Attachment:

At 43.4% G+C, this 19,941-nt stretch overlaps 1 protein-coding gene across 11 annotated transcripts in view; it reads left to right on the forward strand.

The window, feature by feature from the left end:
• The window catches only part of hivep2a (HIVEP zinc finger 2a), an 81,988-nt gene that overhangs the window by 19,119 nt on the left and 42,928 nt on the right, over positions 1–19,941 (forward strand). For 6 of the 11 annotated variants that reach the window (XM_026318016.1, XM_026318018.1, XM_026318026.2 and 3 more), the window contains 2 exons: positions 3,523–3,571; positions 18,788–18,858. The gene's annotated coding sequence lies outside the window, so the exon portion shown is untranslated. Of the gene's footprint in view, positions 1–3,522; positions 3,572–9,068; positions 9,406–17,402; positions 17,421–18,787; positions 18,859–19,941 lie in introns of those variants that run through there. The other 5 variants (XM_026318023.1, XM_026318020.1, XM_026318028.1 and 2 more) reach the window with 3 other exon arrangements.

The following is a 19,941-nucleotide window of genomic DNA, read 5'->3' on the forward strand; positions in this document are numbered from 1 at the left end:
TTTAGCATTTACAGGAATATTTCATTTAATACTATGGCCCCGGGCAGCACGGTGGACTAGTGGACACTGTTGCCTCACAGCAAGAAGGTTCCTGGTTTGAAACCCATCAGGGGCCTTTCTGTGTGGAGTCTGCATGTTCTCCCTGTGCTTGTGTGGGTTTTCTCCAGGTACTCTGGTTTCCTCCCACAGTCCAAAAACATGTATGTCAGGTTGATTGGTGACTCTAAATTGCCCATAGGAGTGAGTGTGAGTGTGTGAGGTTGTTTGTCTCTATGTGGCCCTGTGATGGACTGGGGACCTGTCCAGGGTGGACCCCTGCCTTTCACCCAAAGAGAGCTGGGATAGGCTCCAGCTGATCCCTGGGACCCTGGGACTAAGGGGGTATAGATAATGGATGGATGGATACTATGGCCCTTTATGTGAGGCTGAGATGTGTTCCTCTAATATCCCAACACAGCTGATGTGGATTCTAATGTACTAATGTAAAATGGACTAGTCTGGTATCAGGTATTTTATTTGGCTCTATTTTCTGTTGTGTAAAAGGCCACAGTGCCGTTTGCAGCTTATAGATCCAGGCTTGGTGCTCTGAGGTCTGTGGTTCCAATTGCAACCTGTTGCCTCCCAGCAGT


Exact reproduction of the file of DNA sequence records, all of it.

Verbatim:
At 43.4% G+C, this 19,941-nt stretch overlaps 1 protein-coding gene across 11 annotated transcripts in view; it reads left to right on the forward strand.

The window, feature by feature from the left end:
• The window catches only part of hivep2a (HIVEP zinc finger 2a), an 81,988-nt gene that overhangs the window by 19,119 nt on the left and 42,928 nt on the right, over positions 1–19,941 (forward strand). For 6 of the 11 annotated variants that reach the window (XM_026318016.1, XM_026318018.1, XM_026318026.2 and 3 more), the window contains 2 exons: positions 3,523–3,571; positions 18,788–18,858. The gene's annotated coding sequence lies outside the window, so the exon portion shown is untranslated. Of the gene's footprint in view, positions 1–3,522; positions 3,572–9,068; positions 9,406–17,402; positions 17,421–18,787; positions 18,859–19,941 lie in introns of those variants that run through there. The other 5 variants (XM_026318023.1, XM_026318020.1, XM_026318028.1 and 2 more) reach the window with 3 other exon arrangements.

The following is a 19,941-nucleotide window of genomic DNA, read 5'->3' on the forward strand; positions in this document are numbered from 1 at the left end:
TTTAGCATTTACAGGAATATTTCATTTAATACTATGGCCCCGGGCAGCACGGTGGACTAGTGGACACTGTTGCCTCACAGCAAGAAGGTTCCTGGTTTGAAACCCATCAGGGGCCTTTCTGTGTGGAGTCTGCATGTTCTCCCTGTGCTTGTGTGGGTTTTCTCCAGGTACTCTGGTTTCCTCCCACAGTCCAAAAACATGTATGTCAGGTTGATTGGTGACTCTAAATTGCCCATAGGAGTGAGTGTGAGTGTGTGAGGTTGTTTGTCTCTATGTGGCCCTGTGATGGACTGGGGACCTGTCCAGGGTGGACCCCTGCCTTTCACCCAAAGAGAGCTGGGATAGGCTCCAGCTGATCCCTGGGACCCTGGGACTAAGGGGGTATAGATAATGGATGGATGGATACTATGGCCCTTTATGTGAGGCTGAGATGTGTTCCTCTAATATCCCAACACAGCTGATGTGGATTCTAATGTACTAATGTAAAATGGACTAGTCTGGTATCAGGTATTTTATTTGGCTCTATTTTCTGTTGTGTAAAAGGCCACAGTGCCGTTTGCAGCTTATAGATCCAGGCTTGGTGCTCTGAGGTCTGTGGTTCCAATTGCAACCTGTTGCCTCCCAGCAGT